simple ad results

$65.29 (13,397 KENP over 30 days)
$77.72 KDP sales
$32.67 ACX
+15 book reviews on amazon

Like an idiot, I ran all of these ads on about the same day, rather than stacking my promos to build a tiered, concentrated effort. I still made back an estimated $175.68 over this period. I also didn’t have everything yet optimized on my page listing (Since then, I have paid for a professional cover redesign for both covers and created a written plan to try and maximize how well the book could do when I give it another go.)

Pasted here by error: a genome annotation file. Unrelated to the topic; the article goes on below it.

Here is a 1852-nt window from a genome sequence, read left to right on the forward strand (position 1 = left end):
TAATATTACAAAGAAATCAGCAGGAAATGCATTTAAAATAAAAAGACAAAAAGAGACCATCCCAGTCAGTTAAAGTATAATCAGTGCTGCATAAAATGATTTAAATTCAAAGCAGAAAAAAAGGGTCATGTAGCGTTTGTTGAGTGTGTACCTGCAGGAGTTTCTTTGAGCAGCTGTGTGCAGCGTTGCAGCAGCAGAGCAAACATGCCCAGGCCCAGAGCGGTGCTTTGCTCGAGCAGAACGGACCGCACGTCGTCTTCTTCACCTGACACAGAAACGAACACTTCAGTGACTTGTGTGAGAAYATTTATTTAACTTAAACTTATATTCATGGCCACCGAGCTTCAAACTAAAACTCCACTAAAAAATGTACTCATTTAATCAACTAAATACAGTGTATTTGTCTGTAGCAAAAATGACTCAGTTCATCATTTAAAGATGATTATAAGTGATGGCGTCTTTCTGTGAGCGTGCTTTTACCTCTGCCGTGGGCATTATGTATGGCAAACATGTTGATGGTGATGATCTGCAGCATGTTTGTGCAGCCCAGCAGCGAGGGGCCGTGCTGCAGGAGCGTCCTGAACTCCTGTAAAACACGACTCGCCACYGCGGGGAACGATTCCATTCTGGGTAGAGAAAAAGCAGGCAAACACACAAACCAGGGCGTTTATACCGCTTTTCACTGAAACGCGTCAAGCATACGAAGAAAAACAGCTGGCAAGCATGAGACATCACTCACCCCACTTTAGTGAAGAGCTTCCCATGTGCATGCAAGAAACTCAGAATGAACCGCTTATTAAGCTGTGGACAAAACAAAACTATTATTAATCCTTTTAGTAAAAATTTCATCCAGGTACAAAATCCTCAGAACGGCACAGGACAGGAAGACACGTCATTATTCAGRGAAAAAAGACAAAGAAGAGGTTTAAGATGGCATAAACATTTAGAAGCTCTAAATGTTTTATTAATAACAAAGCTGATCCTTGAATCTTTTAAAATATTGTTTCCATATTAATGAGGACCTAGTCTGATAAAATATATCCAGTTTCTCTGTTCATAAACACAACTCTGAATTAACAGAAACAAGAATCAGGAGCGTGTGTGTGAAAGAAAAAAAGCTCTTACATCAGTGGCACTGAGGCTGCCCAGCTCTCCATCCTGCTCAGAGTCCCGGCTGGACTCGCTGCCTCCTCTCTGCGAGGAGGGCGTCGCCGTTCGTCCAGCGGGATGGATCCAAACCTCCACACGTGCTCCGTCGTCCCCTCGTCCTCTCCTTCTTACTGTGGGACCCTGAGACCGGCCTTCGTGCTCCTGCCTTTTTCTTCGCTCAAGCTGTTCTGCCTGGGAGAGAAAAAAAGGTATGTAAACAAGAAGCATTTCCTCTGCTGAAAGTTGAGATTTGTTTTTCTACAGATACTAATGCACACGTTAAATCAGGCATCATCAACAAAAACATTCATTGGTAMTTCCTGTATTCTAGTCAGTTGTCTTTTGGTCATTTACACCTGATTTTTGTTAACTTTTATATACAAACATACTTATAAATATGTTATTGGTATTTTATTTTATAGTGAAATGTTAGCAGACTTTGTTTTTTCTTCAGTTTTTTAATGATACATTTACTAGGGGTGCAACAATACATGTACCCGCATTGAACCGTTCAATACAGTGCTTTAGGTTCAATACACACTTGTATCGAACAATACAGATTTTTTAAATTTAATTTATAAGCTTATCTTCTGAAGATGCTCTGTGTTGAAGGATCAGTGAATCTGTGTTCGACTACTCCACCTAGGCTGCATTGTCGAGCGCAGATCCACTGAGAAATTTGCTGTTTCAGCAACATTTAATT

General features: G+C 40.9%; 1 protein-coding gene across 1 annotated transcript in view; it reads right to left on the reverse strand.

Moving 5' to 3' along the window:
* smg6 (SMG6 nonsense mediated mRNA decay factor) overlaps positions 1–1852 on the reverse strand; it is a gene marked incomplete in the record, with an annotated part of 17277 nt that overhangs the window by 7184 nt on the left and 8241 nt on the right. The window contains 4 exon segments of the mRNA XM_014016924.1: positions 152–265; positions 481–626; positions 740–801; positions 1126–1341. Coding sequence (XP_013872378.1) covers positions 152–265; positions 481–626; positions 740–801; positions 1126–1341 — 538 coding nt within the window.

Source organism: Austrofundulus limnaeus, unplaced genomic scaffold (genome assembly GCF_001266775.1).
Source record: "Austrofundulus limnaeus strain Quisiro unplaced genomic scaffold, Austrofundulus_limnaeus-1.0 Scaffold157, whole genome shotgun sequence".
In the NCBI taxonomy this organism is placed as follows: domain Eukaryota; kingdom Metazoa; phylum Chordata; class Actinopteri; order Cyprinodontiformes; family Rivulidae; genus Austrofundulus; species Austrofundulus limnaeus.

Prior to trying ad stacking, I was running Facebook Ads, but lost money continually with ads—even if I did have a bunch of signups generated for my mailing list because of them. I was hoping that I could generate some read-through and KENP money, but was far from breaking even. While these ads ran I switched off my ads and began pushing mailing list signups through Newsletter Swaps and Story Origin promotions. At only the added cost of elbow grease I began averaging +100 new mailing list signups per week: far better than I was doing with Facebook ads once you factor in the unsubscribes (it seemed like 20-30% dropped off within a few days of my onboarding sequence which is good for list health, but hurts in the wallet when the cost for subscriber kept crawling closer to .80 after the first month of ads).